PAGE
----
‘The plaintiffs claimed in the writ of summons a sum of £400 (N800) as special and general damages for trespass committed by the defendant. But in their statement of claim they claimed a total sum of £904.3.44 (N1,808.34) for items as special damages. However, the evidence adduced in support of the claims for special damages were completely at variance with their pleadings. In the circumstances, I am unable to award any amount as special damages. Since the plaintiffs however succeed in their claim for trespass, I hereby award a sum of N50 as general damages’.

 

The principal ground of appeal argued before us by learned counsel for the appellant reads:

‘The learned trial Judge erred in law in failing to dismiss the plaintiffs’ claim on the ground that the statement of claim does not support the relief claimed in the action.

 

Particulars

(i)      The claim in the summons postulates a joint claim whereas the statement of claim alleges that the first plaintiff owns one piece of land whilst the 2nd and 3rd plaintiffs jointly own another piece of land.

(ii)     In his judgment the learned trial judge awarded one sum only which was the proper order to make on a joint claim but not on a several claim”.

 

The sum of the argument of Chief Williams, learned counsel for the appellant in respect of the above ground of appeal, is that on the evidence before the Court as well as the facts pleaded in paragraphs 10, 11, 12, 13, 14 and 15 of the statement of claim the respondents’ claim is, in view of order IV rule 2 of the Supreme Court Rules, – applicable to the case in hand – incompetent. According to learned Counsel for the appellant it is the Rules of Court made under Cap 211 of the 1948 edition of the Laws of Nigeria titled ‘The Supreme Court (Civil Procedure) Rules”. (NOT the Rules of the High Court of Lagos State) that are applicable to this case and we think there is considerable merit in the said argument. The relevant rule, under the current Rules of court of the Lagos State High Court, Is rule 5 of order 15 which reads:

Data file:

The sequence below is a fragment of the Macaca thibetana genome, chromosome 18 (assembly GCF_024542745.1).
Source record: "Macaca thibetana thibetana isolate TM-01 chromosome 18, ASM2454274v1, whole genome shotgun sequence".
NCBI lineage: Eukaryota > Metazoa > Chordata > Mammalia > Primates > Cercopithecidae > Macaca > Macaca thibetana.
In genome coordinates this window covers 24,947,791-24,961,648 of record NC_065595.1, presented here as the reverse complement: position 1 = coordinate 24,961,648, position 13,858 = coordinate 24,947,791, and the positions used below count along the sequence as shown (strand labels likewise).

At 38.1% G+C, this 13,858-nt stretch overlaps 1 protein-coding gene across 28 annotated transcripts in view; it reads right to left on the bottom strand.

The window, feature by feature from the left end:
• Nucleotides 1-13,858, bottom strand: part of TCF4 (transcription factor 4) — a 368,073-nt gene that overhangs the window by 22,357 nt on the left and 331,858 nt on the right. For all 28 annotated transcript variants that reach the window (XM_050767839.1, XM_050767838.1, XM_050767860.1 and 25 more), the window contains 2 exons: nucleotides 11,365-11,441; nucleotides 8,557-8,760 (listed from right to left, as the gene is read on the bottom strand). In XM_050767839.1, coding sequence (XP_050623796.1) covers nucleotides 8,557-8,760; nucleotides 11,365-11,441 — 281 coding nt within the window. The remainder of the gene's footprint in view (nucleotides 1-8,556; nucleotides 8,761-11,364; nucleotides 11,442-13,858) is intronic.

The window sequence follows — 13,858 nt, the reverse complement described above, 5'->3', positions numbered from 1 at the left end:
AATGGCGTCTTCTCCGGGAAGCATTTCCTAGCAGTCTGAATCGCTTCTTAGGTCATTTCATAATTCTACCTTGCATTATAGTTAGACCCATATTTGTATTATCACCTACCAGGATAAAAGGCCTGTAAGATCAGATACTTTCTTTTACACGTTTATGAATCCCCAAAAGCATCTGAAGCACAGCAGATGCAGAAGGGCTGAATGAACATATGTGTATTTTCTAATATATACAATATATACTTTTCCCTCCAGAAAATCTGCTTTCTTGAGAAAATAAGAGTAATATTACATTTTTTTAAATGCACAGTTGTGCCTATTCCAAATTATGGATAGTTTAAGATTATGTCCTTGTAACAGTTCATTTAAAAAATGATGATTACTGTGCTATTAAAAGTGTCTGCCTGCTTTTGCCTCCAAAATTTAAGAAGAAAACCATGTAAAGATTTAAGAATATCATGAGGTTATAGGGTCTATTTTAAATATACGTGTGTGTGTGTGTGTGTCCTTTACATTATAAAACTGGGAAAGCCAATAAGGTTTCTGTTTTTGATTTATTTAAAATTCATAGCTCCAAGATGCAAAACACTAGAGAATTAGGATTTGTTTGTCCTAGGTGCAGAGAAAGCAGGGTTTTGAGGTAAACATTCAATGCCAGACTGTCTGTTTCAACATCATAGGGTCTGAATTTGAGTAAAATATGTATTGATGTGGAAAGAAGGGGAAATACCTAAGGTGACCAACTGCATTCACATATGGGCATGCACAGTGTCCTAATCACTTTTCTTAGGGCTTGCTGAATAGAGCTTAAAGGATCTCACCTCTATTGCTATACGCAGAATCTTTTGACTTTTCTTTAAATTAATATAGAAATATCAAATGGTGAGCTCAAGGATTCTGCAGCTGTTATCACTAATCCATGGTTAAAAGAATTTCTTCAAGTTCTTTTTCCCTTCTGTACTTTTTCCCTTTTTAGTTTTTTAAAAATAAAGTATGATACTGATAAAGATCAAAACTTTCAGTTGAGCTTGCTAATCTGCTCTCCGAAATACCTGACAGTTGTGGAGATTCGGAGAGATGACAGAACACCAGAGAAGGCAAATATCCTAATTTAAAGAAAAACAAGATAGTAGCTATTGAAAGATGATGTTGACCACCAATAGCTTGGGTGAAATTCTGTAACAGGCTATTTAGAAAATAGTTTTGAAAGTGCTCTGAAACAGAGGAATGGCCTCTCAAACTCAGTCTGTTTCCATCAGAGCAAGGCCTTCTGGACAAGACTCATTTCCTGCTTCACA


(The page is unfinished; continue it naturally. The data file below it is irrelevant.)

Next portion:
“Claims by plaintiffs jointly may be joined with claims by them or any of them separately against the same defendant”

Under the Supreme Court (Civil procedure) Rules aforesaid (hereinafter referred to as ‘the Former Rules of Court” and which can be found in page 16 of vol. X of the 1948 edition of the Laws of Nigeria), applicable until the 1st day of September, 1973, when the current Rules of the High Court of Lagos State came into force (see Lagos State Legal Notice No. 18 of 1973 at Page B94 of Lagos State Gazette of 6th day of June 1973, vol. 6), the relevant rule, is rule 2 of Order IV and it reads:

“Where a person has jointly with other persons a ground for instituting a suit, all those other persons ought ordinarily to be made parties to the suit”